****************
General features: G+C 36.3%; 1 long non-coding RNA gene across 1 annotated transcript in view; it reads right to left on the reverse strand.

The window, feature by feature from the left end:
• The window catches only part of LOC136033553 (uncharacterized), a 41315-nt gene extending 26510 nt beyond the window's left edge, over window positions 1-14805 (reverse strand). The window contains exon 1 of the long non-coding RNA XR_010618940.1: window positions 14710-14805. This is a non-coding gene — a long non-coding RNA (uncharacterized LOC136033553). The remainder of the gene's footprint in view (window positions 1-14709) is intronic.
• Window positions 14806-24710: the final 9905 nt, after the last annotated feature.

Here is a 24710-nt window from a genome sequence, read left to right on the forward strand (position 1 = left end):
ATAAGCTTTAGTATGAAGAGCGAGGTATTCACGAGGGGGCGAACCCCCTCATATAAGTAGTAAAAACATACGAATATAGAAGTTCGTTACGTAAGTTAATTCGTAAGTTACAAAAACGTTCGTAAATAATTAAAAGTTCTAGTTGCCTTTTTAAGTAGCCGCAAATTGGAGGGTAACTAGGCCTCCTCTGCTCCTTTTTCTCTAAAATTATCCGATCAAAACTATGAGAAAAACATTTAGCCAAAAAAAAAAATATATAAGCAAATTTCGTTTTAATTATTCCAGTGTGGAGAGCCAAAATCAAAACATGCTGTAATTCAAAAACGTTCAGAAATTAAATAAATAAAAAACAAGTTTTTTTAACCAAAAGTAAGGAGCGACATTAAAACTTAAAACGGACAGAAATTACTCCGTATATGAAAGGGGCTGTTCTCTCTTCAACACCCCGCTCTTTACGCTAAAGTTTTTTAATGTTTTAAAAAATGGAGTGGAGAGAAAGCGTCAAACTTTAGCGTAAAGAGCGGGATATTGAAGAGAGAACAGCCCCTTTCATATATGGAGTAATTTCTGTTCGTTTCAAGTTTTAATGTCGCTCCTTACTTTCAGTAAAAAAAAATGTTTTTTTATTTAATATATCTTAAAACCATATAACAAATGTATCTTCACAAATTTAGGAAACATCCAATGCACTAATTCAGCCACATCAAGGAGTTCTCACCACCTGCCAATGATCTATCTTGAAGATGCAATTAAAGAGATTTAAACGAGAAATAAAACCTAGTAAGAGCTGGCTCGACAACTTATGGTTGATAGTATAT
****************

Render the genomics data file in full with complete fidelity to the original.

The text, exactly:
General features: G+C 36.3%; 1 long non-coding RNA gene across 1 annotated transcript in view; it reads right to left on the reverse strand.

The window, feature by feature from the left end:
• The window catches only part of LOC136033553 (uncharacterized), a 41315-nt gene extending 26510 nt beyond the window's left edge, over window positions 1-14805 (reverse strand). The window contains exon 1 of the long non-coding RNA XR_010618940.1: window positions 14710-14805. This is a non-coding gene — a long non-coding RNA (uncharacterized LOC136033553). The remainder of the gene's footprint in view (window positions 1-14709) is intronic.
• Window positions 14806-24710: the final 9905 nt, after the last annotated feature.

Here is a 24710-nt window from a genome sequence, read left to right on the forward strand (position 1 = left end):
ATAAGCTTTAGTATGAAGAGCGAGGTATTCACGAGGGGGCGAACCCCCTCATATAAGTAGTAAAAACATACGAATATAGAAGTTCGTTACGTAAGTTAATTCGTAAGTTACAAAAACGTTCGTAAATAATTAAAAGTTCTAGTTGCCTTTTTAAGTAGCCGCAAATTGGAGGGTAACTAGGCCTCCTCTGCTCCTTTTTCTCTAAAATTATCCGATCAAAACTATGAGAAAAACATTTAGCCAAAAAAAAAAATATATAAGCAAATTTCGTTTTAATTATTCCAGTGTGGAGAGCCAAAATCAAAACATGCTGTAATTCAAAAACGTTCAGAAATTAAATAAATAAAAAACAAGTTTTTTTAACCAAAAGTAAGGAGCGACATTAAAACTTAAAACGGACAGAAATTACTCCGTATATGAAAGGGGCTGTTCTCTCTTCAACACCCCGCTCTTTACGCTAAAGTTTTTTAATGTTTTAAAAAATGGAGTGGAGAGAAAGCGTCAAACTTTAGCGTAAAGAGCGGGATATTGAAGAGAGAACAGCCCCTTTCATATATGGAGTAATTTCTGTTCGTTTCAAGTTTTAATGTCGCTCCTTACTTTCAGTAAAAAAAAATGTTTTTTTATTTAATATATCTTAAAACCATATAACAAATGTATCTTCACAAATTTAGGAAACATCCAATGCACTAATTCAGCCACATCAAGGAGTTCTCACCACCTGCCAATGATCTATCTTGAAGATGCAATTAAAGAGATTTAAACGAGAAATAAAACCTAGTAAGAGCTGGCTCGACAACTTATGGTTGATAGTATAT